JIM LEHRER: I do.
FORMER PRESIDENT JIMMY CARTER: Do you remember the constant allegations still maintained by the vice president that somehow Saddam Hussein and Iraq was directly connected with al-Qaida? Well those kinds of things have been proven to be wrong.
And either there was deliberate deception or gross misunderstanding of the intelligence that's supposed to go to the president. So I think those kinds of things are very serious reflections on the integrity of our government.
JIM LEHRER: And you hold President Bush responsible for those?
FORMER PRESIDENT JIMMY CARTER: Well, I don't hold him uniquely responsible. I don't know really to what degree President Bush is the leader among that inner circle when they congregate in the Oval Office to make basic decisions about what to do.
It may be that Vice President Cheney is the dominating voice. Or it might be that in military affairs, maybe Secretary Rumsfeld is the dominant voice. But it's a coalition of leaders who collectively have not maintained the integrity of our government and its commitment to human rights in our life. And I don't think there's any doubt that some of the statements, public statements, made by Vice President Cheney have been very disturbing as they led up to the torture, for instance....
JIM LEHRER: For instance? For instance?
FORMER PRESIDENT JIMMY CARTER: Well, his saying, for instance, that the Geneva principles of the treatment of prisoners was no longer applicable; that was a very serious comment. And when he said later that the prisoners in Guantanamo Bay, even if they were put on trial, which they haven't been yet, they haven't even been charged, but if some day they are put on trial and found innocent, they still may not be released. Those are the kinds of statements that send chills around the world.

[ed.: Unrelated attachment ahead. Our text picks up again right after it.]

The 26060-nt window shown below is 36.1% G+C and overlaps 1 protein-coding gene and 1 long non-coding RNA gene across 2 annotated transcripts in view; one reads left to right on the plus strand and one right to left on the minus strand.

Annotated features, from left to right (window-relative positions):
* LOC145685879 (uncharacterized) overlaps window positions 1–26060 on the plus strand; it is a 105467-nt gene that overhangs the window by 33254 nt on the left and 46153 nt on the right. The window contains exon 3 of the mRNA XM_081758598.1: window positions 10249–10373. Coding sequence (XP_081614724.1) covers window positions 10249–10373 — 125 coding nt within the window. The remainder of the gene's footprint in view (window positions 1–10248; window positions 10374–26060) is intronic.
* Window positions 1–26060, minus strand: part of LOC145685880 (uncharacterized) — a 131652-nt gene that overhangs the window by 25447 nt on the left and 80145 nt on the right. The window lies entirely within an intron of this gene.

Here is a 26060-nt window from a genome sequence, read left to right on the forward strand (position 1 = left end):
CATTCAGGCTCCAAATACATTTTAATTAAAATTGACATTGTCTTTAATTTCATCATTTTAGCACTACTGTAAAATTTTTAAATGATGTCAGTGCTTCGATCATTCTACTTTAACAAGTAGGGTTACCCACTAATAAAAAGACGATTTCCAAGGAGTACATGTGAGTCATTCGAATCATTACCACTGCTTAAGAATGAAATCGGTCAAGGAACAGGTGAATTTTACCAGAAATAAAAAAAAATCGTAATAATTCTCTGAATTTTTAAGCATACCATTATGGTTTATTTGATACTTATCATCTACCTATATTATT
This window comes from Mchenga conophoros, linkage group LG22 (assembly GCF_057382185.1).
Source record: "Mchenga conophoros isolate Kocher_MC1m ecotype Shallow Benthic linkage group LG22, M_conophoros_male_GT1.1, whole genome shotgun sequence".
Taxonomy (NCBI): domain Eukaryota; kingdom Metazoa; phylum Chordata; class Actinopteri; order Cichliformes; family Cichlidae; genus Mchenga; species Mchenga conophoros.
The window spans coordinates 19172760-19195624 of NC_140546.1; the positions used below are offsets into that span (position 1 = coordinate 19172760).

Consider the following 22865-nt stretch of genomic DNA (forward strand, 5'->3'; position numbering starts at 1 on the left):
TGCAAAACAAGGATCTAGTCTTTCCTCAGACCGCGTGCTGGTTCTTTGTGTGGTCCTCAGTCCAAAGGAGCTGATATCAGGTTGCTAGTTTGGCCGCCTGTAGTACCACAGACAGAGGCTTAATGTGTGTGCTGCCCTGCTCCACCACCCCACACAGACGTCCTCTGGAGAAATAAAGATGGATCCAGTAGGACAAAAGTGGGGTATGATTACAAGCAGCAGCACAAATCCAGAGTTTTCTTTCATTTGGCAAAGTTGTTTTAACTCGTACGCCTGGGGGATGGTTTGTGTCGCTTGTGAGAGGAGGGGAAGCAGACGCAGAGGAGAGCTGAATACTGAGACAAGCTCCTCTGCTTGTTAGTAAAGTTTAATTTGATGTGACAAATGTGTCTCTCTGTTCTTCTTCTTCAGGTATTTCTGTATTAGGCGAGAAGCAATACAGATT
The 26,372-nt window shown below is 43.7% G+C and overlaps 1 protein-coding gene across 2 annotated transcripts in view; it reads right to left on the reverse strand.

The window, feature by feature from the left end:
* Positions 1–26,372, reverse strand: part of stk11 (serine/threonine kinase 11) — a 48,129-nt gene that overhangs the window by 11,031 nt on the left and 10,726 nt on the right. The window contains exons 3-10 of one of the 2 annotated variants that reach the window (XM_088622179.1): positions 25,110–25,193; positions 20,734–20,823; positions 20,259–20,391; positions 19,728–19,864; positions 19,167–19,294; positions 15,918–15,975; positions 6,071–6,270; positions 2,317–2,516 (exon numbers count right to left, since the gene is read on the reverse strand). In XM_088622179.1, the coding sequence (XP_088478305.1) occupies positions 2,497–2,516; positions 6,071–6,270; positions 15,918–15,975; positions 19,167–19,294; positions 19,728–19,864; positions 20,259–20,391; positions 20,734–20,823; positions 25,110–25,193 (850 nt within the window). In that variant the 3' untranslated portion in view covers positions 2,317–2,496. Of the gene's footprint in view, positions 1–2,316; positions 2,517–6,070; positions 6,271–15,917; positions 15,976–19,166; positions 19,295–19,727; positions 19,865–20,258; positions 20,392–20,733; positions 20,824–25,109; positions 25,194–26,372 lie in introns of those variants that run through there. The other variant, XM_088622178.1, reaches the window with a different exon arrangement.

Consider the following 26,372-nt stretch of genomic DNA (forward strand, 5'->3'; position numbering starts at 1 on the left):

Last year, we had a congregation of human rights defenders sponsored by me and the U.N. High Commission on Human Rights who have found their lives extraordinarily blighted in the last two-and-a-half years because oppressive regimes, quite often supported by the U.S. Government, are now branding the human rights heroes as terrorists. And this is the kind of thing that has caused their lives to be completely changed in a deleterious way.
JIM LEHRER: What is it then that President Bush and his advisors should have done after 9/11?
FORMER PRESIDENT JIMMY CARTER: Well, I think that a lot of people saw what they should have done. For instance, I think we should have concentrated on the war against terrorism. And I think the... going into Afghanistan was a well considered decision.
JIM LEHRER: You supported that.
FORMER PRESIDENT JIMMY CARTER: I did support that decision, and I thought we should have stayed there and made sure that that victory was complete and that democracy would follow. Now there are a lot of opinions that think that the warlords have retaken, you know, the country's control and that the so-called elections coming up are vastly missing the requirements of democracy; whereas we concentrated to an almost obsession the commitment I think that was made long before President Bush went into office to attack Iraq.
And so we kind of abandoned the terrorist concentration and concentrated on Iraq. And in the process, we lost the alliance, as I mentioned in my speech, of almost unanimous support around the world for our battle against terrorism. Now we've alienated our allies, created consternation among them.
JIM LEHRER: You know, that's a very serious charge, you just made, Mr. President, that they went in there - went into office determined to make war with Iraq no matter what happened.
FORMER PRESIDENT JIMMY CARTER: I think....
JIM LEHRER: You think....